In the latter part of my Father's life he was a good deal troubled at certain teachings which appeared in the Church, and at the influence which they seemed to have and to be likely to have. It is difficult to give briefly an idea of his views, because it is difficult to describe briefly the teaching to which he objected. If I understood him, his feeling was that those who were responsible for it had lost, or were in danger of losing, their hold upon principles of teaching which, as Churchmen, should have guided them. The effort seemed to be not so much to hear the Church as to fault the Church; and the consequence seemed to be a growth of individualism, not only in manner of worship but also in matter of faith. The mainspring of this movement, manifesting itself in different directions, lay, as he conceived, in the desire to bring about the intercommunion of the Anglican with the Roman and Eastern Churches; and while he honoured the desire, he thought that its fulfillment was being sought, perhaps unconsciously in some cases, at the expense of justice to the Anglican Church, and, by consequence, at the expense of the maintenance of Scriptural and Primitive truth. Much as he would have delighted in such a consummation, supposing it possible, he believed, that to have anything real or permanent in it, it must be brought about by a conformity to Scriptural and Primitive principles on all sides, and not by a series of concessions on the part of the Anglican Church which would involve the admission that it had been guilty of a steadfast and schismatical misrepresentation of Scriptural and Primitive truth, and which would inevitably entail upon posterity the necessity of another Reformation. And as to what constituted Scriptural and Primitive truth, he thought the judgment of the Anglican Church at least as good evidence as that of any of the individual seekers after the visible unity of the Church. Hence he accepted and defended the judgment of that Church, not only with reference to points in dispute between it and the Roman Church, but also in reference to a point in controversy between it and the Eastern Churches, in which the latter seemed to have the advantage of a more literal though not of a more substantial agreement with the Primitive Church: believing, at the same time, that the cause of Christian unity would really be retarded rather than advanced by a verbal agreement with the Eastern Churches, as to one out of several points of difference between them and the Anglican Church, since that agreement could be accomplished, as he feared, only at the ultimate cost of a substantial difference of faith as to the same point between the Anglican and the other Western Churches.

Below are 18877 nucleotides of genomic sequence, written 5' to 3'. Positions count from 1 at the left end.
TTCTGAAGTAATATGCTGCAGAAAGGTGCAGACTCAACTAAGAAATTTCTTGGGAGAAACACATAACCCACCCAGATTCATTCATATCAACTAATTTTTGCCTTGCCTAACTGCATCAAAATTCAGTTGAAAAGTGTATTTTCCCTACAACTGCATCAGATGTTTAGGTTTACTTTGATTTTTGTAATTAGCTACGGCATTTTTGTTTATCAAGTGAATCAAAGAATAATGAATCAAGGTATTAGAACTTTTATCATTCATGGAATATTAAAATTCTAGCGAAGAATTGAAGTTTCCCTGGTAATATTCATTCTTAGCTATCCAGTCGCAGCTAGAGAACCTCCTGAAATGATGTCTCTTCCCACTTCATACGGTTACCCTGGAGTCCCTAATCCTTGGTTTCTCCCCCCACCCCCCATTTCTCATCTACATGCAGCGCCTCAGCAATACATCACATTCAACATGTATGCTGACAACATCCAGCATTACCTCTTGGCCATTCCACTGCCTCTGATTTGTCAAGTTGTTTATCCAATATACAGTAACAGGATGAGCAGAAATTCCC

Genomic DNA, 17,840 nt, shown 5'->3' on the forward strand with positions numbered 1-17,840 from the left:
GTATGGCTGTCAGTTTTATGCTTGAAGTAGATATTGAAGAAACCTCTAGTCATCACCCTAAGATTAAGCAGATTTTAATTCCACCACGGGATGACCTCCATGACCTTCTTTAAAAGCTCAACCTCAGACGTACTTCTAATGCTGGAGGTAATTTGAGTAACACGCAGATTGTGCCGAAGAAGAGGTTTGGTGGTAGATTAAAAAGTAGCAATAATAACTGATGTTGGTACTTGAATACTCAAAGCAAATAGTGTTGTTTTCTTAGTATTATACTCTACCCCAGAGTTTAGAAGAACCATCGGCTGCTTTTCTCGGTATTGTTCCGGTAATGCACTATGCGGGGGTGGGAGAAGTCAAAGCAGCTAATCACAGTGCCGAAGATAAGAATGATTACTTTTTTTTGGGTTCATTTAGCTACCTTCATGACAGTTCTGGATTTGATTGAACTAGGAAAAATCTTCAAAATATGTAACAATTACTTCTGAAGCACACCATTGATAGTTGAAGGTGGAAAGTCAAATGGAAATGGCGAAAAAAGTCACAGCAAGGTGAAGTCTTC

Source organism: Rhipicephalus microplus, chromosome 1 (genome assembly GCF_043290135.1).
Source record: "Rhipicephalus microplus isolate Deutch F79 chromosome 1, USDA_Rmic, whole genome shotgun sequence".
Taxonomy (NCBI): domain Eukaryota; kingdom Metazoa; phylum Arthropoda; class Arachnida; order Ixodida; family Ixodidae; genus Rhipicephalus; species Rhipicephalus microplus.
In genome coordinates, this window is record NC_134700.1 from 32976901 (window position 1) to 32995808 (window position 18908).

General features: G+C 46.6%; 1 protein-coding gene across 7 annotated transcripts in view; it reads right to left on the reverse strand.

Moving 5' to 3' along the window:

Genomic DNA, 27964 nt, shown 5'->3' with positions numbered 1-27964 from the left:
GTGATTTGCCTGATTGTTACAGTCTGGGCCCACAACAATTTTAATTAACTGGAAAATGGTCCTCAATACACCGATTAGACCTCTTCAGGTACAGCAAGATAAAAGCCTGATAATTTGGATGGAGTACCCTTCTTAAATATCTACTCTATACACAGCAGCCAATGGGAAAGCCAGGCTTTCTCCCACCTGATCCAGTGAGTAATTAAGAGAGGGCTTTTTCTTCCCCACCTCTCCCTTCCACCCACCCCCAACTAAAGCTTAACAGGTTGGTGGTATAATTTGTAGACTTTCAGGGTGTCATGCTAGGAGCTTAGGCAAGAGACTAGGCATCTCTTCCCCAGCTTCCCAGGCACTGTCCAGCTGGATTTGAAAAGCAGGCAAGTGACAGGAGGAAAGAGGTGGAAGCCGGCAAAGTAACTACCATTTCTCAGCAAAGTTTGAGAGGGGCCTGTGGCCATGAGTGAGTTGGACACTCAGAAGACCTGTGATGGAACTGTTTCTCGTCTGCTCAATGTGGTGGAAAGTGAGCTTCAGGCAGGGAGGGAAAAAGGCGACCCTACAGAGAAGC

In the course which the Author adopted, under the influence of such views as these, he was so unfortunate as to lose the sympathy of some who had hitherto felt themselves at one with him on Church questions, and so unfortunate, also, as to become obnoxious to some who would fain, have been able to cite his authority for teachings which they presumed to deduce from the Catholic principles which, years before, he had boldly and conspicuously enunciated: and on the other hand, that which such men have regarded as his inconsistency has been, I believe, regarded by some of the opposite faction as at least his partial conversion. [See a pamphlet entitled "Notes on the State of the Church, also on the Question of Revision," by O. W. Andrews, D. D., p. 12.] The venerable and beloved Presbyter also, who was appointed to deliver a Discourse commemorative of him, while alluding, as in duty bound, to the charge of inconsistency, which was brought against him, lost the opportunity of refuting that charge, and though not admitting it, seemed, nevertheless, to treat it as if he himself did not wholly disbelieve it.